Leo McCarey’s Make Way for Tomorrow is one of the truly great underrated masterpieces from the classic era of American cinema. While it hasn’t gained much notoriety outside of more serious film lover circles, it hasn’t lost its impact in the slightest after more than 75 years since its premiere, and it’s even had an observable influence on the careers of certain industry heavyweights. Orson Welles himself proclaimed that it could make a stone cry, and it was also the inspiration for Yasujiro Ozu’s much better known post-WW2 era domestic drama Tokyo Story. Even McCarey himself famously said upon winning a Best Director Oscar for his romantic comedy The Awful Truth, released in the same year: “Thanks, but you gave it to me for the wrong film.” Funny line, but even more incredible than all these influences and charming asides surrounding the film are the merits of the actual film itself.
The story concerns an elderly couple, Lucy and Bark, who are forced to separate when they lose their house and none of their five children are able (nor willing) to take both parents. T’was a blue Christmas indeed. Right from the start, Make Way for Tomorrow is quietly observant about the inherent awkwardness of the situation. None of the children are cruel to their elders, and they all speak with their parents kindly, but each have their own set of limits. However, none of them are portrayed as unnecessarily cruel or villainous either. It’s just that the situation is pushing everyone’s buttons, and all those involved are simply too polite to be the first one to speak out.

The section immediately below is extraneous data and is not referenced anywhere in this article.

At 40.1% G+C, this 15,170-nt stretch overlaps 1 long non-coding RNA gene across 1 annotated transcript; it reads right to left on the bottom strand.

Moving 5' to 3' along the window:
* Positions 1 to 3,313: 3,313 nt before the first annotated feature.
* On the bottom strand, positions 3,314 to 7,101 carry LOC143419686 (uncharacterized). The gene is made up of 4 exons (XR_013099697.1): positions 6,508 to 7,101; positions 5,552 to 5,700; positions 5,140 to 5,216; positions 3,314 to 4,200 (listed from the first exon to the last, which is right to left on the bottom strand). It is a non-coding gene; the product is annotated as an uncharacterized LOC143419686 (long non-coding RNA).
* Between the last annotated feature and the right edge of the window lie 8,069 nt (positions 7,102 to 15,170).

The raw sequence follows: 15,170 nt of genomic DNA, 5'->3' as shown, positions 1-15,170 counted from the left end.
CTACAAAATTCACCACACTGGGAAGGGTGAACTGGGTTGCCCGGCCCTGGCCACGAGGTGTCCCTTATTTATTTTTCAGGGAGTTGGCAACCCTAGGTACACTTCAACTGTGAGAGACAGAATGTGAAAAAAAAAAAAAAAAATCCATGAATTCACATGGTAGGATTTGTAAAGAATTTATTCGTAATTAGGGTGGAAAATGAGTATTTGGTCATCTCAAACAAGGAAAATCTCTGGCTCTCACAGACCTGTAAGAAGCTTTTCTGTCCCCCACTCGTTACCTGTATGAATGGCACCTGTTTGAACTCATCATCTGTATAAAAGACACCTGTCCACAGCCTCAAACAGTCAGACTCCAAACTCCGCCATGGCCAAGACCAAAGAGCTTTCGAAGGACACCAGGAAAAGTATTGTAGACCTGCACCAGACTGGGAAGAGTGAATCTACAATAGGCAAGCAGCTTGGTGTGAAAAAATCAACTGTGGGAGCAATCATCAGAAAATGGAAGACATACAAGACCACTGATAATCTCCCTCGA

Take, for instance, a scene which occurs fairly early on in the film. Lucy has just come back from spending an evening with her niece at the movie theater and is unknowingly obnoxious towards her daughter-in-law’s bridge class. She then receives a long distance phone call from Bark, and loudly disrupts the bridge class even further to talk with her love for the first time in weeks. The scene starts out slightly comical but becomes sad pretty soon, and by the time the phone call is over, even becomes quite heartbreaking. McCarey was a master of emotional triggering, capable of tugging on the heartstrings with subtle tone shifts that never feel cheap or manipulative. Future directors like Steven Spielberg would follow by his example, but nobody has been able to truly replicate this with such perfection since.
The film also contains one of the greatest third acts in film history. It has Lucy and Bark spending their last afternoon alone together, walking the streets of New York City, wandering from place to place, which culminates in an emotionally devastating goodbye at a train station, as the couple parts ways, possibly forever – and it’s just as heartbreaking as it sounds. Nothing much happens in the way of an actual plot, as the section is entirely reliant on the strong connection felt between the lead couple. Leo McCarey was able to flawlessly depict the underlying sadness of their separation, while successfully managing to maintain a rather languid, easy going tonality throughout, unless a scene called for some heavier emphasis.
The late and great film critic Roger Ebert once wrote that entertainment is about the way things should be, and that art is about the way they are. The most powerful films often simply depict the events without telegraphing the audience how to feel about what they’re seeing. It’s sometimes hard to believe that a film this emotionally raw and unrelenting was released by the Hollywood studio system in 1937. It’s one of the great lost treasures of a filmmaking generation long since past, and it should be recognized as such.